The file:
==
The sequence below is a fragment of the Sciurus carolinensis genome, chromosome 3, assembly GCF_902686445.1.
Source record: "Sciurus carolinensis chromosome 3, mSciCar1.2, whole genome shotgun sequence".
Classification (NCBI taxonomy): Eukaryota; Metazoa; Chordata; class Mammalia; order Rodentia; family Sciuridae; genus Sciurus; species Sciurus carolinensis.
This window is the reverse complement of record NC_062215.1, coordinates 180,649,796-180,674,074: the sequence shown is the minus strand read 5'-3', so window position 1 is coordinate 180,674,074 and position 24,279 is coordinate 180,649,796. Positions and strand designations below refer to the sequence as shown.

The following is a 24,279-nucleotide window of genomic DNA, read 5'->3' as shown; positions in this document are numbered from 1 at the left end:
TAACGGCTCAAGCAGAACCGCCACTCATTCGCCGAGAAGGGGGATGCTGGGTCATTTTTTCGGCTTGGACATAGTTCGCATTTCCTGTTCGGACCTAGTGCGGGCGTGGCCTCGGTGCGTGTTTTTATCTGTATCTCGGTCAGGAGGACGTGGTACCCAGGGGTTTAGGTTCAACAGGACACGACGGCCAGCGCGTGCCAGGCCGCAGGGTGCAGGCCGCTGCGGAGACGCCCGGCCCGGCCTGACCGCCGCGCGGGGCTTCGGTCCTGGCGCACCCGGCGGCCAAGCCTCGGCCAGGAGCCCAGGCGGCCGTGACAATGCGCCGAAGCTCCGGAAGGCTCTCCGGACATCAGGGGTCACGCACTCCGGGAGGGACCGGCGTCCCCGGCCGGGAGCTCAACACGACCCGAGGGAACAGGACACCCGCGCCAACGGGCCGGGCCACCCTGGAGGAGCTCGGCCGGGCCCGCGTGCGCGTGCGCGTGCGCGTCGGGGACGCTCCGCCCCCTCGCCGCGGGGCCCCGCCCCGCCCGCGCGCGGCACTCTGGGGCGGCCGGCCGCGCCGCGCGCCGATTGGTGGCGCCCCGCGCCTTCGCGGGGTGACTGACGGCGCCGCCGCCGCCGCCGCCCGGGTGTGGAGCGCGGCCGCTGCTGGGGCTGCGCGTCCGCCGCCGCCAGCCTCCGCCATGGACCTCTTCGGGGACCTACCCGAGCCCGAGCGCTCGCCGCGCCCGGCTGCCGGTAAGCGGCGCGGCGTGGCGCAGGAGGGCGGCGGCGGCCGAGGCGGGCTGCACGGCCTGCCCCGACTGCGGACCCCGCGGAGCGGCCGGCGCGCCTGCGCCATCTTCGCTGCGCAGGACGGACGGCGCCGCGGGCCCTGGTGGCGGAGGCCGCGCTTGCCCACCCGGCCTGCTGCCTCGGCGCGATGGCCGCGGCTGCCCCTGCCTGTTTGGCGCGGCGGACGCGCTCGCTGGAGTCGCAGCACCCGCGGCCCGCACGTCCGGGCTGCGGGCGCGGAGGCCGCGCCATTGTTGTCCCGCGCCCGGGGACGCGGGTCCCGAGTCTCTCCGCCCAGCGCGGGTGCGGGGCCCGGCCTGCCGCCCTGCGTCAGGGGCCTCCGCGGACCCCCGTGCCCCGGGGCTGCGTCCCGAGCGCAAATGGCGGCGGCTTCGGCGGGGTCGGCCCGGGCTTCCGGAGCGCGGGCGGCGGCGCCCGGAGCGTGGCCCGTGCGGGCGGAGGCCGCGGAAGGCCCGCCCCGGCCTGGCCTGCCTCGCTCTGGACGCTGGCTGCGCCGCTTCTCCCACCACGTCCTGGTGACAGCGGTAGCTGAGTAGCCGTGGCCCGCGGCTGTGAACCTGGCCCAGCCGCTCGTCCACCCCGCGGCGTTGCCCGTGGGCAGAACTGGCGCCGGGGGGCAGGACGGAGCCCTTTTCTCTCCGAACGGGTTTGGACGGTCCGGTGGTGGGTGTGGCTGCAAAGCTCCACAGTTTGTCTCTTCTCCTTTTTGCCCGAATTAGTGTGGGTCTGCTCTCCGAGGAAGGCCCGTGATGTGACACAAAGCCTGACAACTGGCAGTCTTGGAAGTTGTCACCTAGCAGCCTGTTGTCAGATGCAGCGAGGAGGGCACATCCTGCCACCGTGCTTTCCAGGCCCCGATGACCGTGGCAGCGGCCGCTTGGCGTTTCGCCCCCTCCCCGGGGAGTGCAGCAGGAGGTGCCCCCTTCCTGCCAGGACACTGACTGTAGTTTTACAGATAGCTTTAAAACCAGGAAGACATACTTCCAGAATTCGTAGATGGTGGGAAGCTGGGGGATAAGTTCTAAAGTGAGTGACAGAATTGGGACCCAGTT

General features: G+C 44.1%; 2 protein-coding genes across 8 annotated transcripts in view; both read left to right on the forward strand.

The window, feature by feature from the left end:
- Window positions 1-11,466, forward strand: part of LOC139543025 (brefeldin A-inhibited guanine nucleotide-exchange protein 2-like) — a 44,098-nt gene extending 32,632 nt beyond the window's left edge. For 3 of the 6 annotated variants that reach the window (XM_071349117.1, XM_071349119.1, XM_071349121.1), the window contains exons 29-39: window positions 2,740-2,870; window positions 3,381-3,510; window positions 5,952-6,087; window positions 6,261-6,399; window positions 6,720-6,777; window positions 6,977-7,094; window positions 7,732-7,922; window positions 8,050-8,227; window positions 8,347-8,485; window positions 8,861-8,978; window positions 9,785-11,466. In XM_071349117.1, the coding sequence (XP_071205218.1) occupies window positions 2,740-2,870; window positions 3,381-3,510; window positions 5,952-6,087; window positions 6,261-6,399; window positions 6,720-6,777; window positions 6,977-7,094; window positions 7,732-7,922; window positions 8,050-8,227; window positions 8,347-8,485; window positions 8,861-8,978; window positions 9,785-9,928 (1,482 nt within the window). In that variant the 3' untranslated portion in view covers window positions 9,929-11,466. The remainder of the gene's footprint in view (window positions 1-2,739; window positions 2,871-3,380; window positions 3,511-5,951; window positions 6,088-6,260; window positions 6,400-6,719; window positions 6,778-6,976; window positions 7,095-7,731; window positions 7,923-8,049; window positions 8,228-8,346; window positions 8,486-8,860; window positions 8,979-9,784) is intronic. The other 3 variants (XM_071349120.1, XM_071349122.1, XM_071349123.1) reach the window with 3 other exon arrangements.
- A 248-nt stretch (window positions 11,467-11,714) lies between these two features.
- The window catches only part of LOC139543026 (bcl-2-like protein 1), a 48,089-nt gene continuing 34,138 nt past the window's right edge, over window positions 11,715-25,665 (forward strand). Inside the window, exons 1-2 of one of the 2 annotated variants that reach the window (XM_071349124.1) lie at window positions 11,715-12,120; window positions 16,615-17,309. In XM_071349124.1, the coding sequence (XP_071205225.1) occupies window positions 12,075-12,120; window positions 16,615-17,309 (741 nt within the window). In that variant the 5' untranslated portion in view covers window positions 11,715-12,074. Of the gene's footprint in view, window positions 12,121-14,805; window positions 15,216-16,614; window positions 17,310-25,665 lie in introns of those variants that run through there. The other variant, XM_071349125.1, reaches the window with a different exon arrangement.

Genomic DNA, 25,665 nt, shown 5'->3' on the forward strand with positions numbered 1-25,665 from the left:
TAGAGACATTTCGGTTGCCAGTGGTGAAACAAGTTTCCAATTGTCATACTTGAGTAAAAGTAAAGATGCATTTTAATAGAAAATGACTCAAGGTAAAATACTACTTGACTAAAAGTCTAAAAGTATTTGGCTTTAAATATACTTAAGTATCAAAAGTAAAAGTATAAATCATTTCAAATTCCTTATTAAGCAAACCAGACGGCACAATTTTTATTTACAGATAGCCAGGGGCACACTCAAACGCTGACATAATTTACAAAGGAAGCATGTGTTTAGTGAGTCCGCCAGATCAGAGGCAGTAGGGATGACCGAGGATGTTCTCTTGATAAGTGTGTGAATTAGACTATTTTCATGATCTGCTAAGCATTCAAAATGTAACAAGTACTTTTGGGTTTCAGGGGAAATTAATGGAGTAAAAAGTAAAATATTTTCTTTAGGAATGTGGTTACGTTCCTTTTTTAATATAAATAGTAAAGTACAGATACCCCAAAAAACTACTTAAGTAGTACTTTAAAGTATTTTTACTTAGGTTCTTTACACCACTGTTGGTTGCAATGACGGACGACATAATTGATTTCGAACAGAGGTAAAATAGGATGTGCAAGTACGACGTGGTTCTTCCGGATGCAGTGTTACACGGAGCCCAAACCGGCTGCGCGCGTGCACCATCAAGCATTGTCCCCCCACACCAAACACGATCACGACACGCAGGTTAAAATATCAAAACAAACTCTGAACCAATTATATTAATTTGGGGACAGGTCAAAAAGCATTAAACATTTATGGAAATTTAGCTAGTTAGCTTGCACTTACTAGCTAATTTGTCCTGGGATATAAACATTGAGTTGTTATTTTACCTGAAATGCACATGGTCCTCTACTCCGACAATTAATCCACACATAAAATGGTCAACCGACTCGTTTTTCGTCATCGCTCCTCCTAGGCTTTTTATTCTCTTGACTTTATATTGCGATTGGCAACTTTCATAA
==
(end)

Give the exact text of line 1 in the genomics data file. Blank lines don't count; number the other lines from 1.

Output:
The sequence below is a fragment of the Sciurus carolinensis genome, chromosome 3, assembly GCF_902686445.1.